Book written by 2010 Abe Journalism Fellow Elizabeth Green based on her project “Teaching to Learn: What the U.S. Can Learn from Japan’s Approach to Public Education.”
A 2014 New York Times Book Review Notable Book
We’ve all had great teachers who opened new worlds, maybe even changed our lives. What made them so great?
Everyone agrees that a great teacher can have an enormous
impact. Yet we still don’t know what, precisely, makes a teacher great.
Is it a matter of natural-born charisma? Or does exceptional teaching
require something more?
Building a Better Teacher
introduces a new generation of educators exploring the intricate science
underlying their art. A former principal studies the country’s star
teachers and discovers a set of common techniques that help children pay
attention. Two math teachers videotape a year of lessons and develop an
approach that has nine-year-olds writing sophisticated mathematical
proofs. A former high school teacher works with a top English instructor
to pinpoint the key interactions a teacher must foster to initiate a
rich classroom discussion. Through their stories, and the hilarious and
heartbreaking theater that unfolds in the classroom every day, Elizabeth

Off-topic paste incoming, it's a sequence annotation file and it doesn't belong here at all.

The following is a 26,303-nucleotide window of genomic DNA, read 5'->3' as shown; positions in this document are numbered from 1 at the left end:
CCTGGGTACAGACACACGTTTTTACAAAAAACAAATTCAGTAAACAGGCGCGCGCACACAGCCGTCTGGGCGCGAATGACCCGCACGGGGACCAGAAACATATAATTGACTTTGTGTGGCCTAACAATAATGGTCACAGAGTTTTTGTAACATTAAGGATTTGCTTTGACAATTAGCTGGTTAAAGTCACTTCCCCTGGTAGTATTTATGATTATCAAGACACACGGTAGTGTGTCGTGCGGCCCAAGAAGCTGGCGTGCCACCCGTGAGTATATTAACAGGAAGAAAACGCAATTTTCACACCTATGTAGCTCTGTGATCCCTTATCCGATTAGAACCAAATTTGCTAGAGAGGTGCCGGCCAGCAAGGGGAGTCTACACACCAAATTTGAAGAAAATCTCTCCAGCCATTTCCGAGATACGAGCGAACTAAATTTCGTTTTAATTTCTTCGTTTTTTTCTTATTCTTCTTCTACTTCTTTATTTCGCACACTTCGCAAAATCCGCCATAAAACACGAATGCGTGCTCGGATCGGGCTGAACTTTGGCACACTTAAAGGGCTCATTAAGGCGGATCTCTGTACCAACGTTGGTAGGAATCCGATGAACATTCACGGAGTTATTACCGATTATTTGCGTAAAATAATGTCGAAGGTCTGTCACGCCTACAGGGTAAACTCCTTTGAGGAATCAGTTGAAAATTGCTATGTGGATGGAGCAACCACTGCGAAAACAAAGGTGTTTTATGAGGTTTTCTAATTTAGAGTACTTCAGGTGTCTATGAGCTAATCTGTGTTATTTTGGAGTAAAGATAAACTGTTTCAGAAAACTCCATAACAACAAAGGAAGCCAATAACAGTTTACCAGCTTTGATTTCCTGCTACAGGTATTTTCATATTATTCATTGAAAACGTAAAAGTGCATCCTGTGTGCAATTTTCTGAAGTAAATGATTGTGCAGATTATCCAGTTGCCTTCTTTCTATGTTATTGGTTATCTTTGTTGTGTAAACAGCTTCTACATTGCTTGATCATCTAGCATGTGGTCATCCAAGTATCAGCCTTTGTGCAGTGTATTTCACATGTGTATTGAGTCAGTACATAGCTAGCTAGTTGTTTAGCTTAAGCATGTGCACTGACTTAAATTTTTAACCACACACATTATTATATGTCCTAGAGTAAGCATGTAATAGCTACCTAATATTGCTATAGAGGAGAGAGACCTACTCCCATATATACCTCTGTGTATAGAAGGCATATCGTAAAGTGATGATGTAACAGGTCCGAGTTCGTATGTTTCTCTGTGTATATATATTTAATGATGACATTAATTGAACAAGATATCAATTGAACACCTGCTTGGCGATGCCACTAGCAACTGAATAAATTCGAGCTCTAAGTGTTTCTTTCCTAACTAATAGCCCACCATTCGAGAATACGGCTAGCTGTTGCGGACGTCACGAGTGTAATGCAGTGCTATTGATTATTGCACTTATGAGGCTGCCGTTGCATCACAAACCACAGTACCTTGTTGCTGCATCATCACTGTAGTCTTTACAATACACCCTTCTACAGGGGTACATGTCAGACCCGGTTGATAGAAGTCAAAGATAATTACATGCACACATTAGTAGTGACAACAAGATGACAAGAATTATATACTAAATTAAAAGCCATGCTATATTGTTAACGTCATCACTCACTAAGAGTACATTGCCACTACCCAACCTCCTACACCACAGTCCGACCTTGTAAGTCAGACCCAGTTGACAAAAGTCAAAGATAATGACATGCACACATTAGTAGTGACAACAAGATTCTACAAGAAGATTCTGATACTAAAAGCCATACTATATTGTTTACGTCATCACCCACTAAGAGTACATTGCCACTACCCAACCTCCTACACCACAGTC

Green takes us on a journey into the heart of a profession that impacts
every child in America.
What happens in the classroom of a great
teacher? Opening with a moment-by-moment portrait of an everyday math
lesson—a drama of urgent decisions and artful maneuvers—Building a Better Teacher
demonstrates the unexpected complexity of teaching. Green focuses on
the questions that really matter: How do we prepare teachers and what
should they know before they enter the classroom? How does one get young
minds to reason, conjecture, prove, and understand? What are the keys
to good discipline? Incorporating new research from cognitive
psychologists and education specialists as well as intrepid classroom
entrepreneurs, Green provides a new way for parents to judge what their
children need in the classroom and considers how to scale good ideas.
Ultimately, Green discovers that good teaching is a skill. A skill that
can be taught.
A provocative and hopeful book, Building a Better Teacher shows that legendary teachers are more than inspiring; they are perhaps the greatest craftspeople of all.